Thanks to Roger Mitchell from AusJazz.net for taking these pictures at our launch at Uptown Jazz Café on 6 December. A huge thanks to everyone who contributed to the anthology, took part in its production and came to the launch!
Well, exciting news for us at extempore. As a natural consequence of our strengths in writing and editing, we’ve started doing more and more writing for small to medium organisations in the Arts and other sectors. News today is that extempore has been included in the Business Victoria Content Advisory Group, so we’ll be creating some content for Business Victoria Online – the Business Victoria website.
Please join us for readings and celebration at the Melbourne launch of EXT 2012.
It’s our end of year celebration too, so bring friends and family and celebrate with us!
Enjoy light refreshments on us in the jazz-inflected Uptown Jazz Café,the scene of so many groovy jazz gigs.
About the book: This exciting new anthology of writing about about music features the winning pieces from the 2011 National jazz Writing Competition alongside works by award winning poets Mark Tredinnick (Fire Diary, The Blue Plateau, The Little Red Writing Book, Australia’s Wild Weather) and Geoff Page (A Sudden Sentence In The Air, Coda for Shirley), as well as other writers such as Virginia Lloyd (The Young Widow’s Book of Home Improvement), Donna Ward, Kent MacCarter (The Hungry Middle of Here, Ribosome Spreadsheet).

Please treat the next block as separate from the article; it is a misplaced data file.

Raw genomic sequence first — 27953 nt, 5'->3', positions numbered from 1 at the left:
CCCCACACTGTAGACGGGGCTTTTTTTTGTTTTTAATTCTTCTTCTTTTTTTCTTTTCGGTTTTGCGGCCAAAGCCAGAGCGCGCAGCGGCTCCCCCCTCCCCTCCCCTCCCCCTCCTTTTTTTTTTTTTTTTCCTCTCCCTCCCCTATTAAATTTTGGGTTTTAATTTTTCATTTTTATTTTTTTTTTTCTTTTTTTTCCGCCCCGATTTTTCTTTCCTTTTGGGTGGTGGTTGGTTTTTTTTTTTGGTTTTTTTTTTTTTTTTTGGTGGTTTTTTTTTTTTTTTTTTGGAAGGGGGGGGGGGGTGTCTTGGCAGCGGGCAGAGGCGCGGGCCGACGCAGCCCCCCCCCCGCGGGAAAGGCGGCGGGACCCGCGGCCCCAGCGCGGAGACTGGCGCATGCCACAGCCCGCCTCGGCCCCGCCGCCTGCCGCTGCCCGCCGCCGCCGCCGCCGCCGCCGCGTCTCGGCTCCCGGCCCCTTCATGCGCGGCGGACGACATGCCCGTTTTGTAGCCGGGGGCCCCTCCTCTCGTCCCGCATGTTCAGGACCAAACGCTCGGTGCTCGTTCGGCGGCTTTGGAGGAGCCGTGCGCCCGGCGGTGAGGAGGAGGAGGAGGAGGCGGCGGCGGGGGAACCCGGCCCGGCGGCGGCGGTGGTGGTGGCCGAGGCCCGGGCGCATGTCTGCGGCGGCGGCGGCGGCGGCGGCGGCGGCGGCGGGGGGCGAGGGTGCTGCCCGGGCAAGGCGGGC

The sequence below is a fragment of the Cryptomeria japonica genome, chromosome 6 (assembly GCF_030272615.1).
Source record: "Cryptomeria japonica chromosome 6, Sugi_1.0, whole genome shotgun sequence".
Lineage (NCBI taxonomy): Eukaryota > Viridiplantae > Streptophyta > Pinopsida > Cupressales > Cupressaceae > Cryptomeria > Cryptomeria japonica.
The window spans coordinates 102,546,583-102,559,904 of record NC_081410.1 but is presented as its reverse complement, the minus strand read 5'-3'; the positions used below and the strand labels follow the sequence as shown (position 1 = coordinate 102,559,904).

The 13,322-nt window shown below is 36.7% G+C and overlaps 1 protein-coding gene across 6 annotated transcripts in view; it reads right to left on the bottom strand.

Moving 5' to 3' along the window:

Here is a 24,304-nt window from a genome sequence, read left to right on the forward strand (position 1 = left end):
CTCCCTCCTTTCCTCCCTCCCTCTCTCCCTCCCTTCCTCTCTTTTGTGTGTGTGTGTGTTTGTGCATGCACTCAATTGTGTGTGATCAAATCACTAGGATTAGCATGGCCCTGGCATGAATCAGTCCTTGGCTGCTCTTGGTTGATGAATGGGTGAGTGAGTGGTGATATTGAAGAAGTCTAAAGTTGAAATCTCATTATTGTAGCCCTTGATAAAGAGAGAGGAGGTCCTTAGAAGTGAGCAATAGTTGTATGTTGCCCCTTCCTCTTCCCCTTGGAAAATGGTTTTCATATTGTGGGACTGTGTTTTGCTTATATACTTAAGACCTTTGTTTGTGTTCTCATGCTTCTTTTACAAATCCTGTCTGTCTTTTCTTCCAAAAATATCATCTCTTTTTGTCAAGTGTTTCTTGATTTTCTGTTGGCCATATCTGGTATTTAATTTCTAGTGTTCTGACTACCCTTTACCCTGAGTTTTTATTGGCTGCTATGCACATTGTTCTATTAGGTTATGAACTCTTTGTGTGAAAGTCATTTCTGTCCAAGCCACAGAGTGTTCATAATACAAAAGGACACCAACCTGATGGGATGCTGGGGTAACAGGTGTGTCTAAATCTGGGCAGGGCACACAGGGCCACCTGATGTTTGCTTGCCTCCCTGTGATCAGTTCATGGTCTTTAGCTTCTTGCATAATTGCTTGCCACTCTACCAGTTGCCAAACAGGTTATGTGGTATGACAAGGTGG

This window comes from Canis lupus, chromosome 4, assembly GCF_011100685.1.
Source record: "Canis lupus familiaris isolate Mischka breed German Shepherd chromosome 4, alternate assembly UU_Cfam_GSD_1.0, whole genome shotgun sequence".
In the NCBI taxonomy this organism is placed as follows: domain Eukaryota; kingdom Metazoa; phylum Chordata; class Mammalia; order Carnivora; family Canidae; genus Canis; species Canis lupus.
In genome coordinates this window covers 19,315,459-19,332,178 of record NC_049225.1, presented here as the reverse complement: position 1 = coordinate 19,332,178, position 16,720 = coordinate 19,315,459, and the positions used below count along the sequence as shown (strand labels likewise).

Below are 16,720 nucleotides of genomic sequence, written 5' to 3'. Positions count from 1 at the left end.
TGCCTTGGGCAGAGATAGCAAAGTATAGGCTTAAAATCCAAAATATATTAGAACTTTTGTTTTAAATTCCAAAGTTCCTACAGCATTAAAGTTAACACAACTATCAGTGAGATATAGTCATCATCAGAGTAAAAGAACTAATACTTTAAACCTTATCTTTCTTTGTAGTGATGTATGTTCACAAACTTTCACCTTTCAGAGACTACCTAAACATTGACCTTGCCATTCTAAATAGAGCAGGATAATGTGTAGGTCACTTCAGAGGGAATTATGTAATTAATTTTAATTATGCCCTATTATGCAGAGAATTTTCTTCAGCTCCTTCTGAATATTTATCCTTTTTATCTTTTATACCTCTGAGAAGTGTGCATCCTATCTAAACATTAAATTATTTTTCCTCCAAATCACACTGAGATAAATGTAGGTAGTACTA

Please RSVP by 5 December so we know how many snacks to order!
“Allan Browne has been playing the drums for more than 50 years and for 40 of those has also written poetry. The two activities are almost one and the same for him. The Melburnian’s drumming is pared down, pithy and evocative, and his poetry bristles with rhythm, accent and momentum.”
We’re launching EXT 2012 at Wangaratta Jazz Festival on Friday 2 November- please join us for the perfect start to the festival with wine, nibblies, readings and music, featuring redings by Geoff Page, Graeme Kinross-Smith and bass playing by Sam Pankhurst.
21 Docker Street, Wangaratta
Friday 2 November
The tradition continues! extempore launches their latest publication EXT 2012 at a free event at the Wangaratta Library, 21 Docker Street from 5-7 pm on Friday 2 November. This is a great way to start the festival, with readings, refreshments and a chance to catch up with old friends and hear some writing inspired by Australian jazz and improvised music. EXT 2012 is a collection of uniquely Australian verse,short fiction and prose, combining music and literature with delicious results. Please join us, all welcome!
EXT 2012 celebrates words and the wordless with a journey that takes you from the Pilbara to St Kilda, Adelaide to Chicago; from Phillip Glass to Ravi Shankar; from risk to revelation.
Featuring: the three winning stories from the 2011 National Jazz Writing Competition, works by award winning poets Mark Tredinnick (Fire Diary, The Blue Plateau, The Little Red Writing Book, Australia’s Wild Weather) and Geoff Page (A Sudden Sentence In The Air, Coda for Shirley), as well as other writers such as Virginia Lloyd (The Young Widow’s Book of Home Improvement) and Kent MacCarter (The Hungry Middle of Here, Ribosome Spreadsheet).